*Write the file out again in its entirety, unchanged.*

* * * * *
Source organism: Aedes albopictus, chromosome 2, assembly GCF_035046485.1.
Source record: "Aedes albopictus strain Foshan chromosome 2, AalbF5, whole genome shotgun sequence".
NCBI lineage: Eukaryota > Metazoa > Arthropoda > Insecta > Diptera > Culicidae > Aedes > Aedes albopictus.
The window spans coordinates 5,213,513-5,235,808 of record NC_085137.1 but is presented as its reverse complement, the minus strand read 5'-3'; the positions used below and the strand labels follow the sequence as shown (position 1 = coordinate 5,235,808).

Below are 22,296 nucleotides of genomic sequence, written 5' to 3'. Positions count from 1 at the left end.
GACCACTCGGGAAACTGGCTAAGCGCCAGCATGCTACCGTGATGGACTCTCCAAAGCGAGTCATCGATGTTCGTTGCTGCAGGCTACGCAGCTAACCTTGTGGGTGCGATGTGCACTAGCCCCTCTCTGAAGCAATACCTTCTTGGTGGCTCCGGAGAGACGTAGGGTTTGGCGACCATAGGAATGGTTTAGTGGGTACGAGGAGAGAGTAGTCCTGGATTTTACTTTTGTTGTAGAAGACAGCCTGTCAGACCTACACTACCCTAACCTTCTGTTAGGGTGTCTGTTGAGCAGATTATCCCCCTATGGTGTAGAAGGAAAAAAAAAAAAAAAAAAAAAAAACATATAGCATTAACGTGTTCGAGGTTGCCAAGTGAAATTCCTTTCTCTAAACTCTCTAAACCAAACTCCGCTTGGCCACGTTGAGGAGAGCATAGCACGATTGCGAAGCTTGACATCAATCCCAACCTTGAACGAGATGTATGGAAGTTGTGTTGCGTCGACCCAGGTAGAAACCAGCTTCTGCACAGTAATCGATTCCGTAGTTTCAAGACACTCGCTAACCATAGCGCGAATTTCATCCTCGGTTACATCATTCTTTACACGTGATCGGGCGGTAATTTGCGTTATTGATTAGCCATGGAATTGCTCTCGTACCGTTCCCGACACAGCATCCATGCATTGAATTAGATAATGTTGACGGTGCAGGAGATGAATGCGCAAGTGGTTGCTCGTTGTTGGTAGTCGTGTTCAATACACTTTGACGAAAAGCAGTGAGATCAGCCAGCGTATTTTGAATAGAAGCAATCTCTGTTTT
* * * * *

Source organism: Aedes albopictus, chromosome 2, assembly GCF_035046485.1.
Source record: "Aedes albopictus strain Foshan chromosome 2, AalbF5, whole genome shotgun sequence".
NCBI lineage: Eukaryota > Metazoa > Arthropoda > Insecta > Diptera > Culicidae > Aedes > Aedes albopictus.
The window spans coordinates 5,213,513-5,235,808 of record NC_085137.1 but is presented as its reverse complement, the minus strand read 5'-3'; the positions used below and the strand labels follow the sequence as shown (position 1 = coordinate 5,235,808).

Below are 22,296 nucleotides of genomic sequence, written 5' to 3'. Positions count from 1 at the left end.
GACCACTCGGGAAACTGGCTAAGCGCCAGCATGCTACCGTGATGGACTCTCCAAAGCGAGTCATCGATGTTCGTTGCTGCAGGCTACGCAGCTAACCTTGTGGGTGCGATGTGCACTAGCCCCTCTCTGAAGCAATACCTTCTTGGTGGCTCCGGAGAGACGTAGGGTTTGGCGACCATAGGAATGGTTTAGTGGGTACGAGGAGAGAGTAGTCCTGGATTTTACTTTTGTTGTAGAAGACAGCCTGTCAGACCTACACTACCCTAACCTTCTGTTAGGGTGTCTGTTGAGCAGATTATCCCCCTATGGTGTAGAAGGAAAAAAAAAAAAAAAAAAAAAAAACATATAGCATTAACGTGTTCGAGGTTGCCAAGTGAAATTCCTTTCTCTAAACTCTCTAAACCAAACTCCGCTTGGCCACGTTGAGGAGAGCATAGCACGATTGCGAAGCTTGACATCAATCCCAACCTTGAACGAGATGTATGGAAGTTGTGTTGCGTCGACCCAGGTAGAAACCAGCTTCTGCACAGTAATCGATTCCGTAGTTTCAAGACACTCGCTAACCATAGCGCGAATTTCATCCTCGGTTACATCATTCTTTACACGTGATCGGGCGGTAATTTGCGTTATTGATTAGCCATGGAATTGCTCTCGTACCGTTCCCGACACAGCATCCATGCATTGAATTAGATAATGTTGACGGTGCAGGAGATGAATGCGCAAGTGGTTGCTCGTTGTTGGTAGTCGTGTTCAATACACTTTGACGAAAAGCAGTGAGATCAGCCAGCGTATTTTGAATAGAAGCAATCTCTGTTTT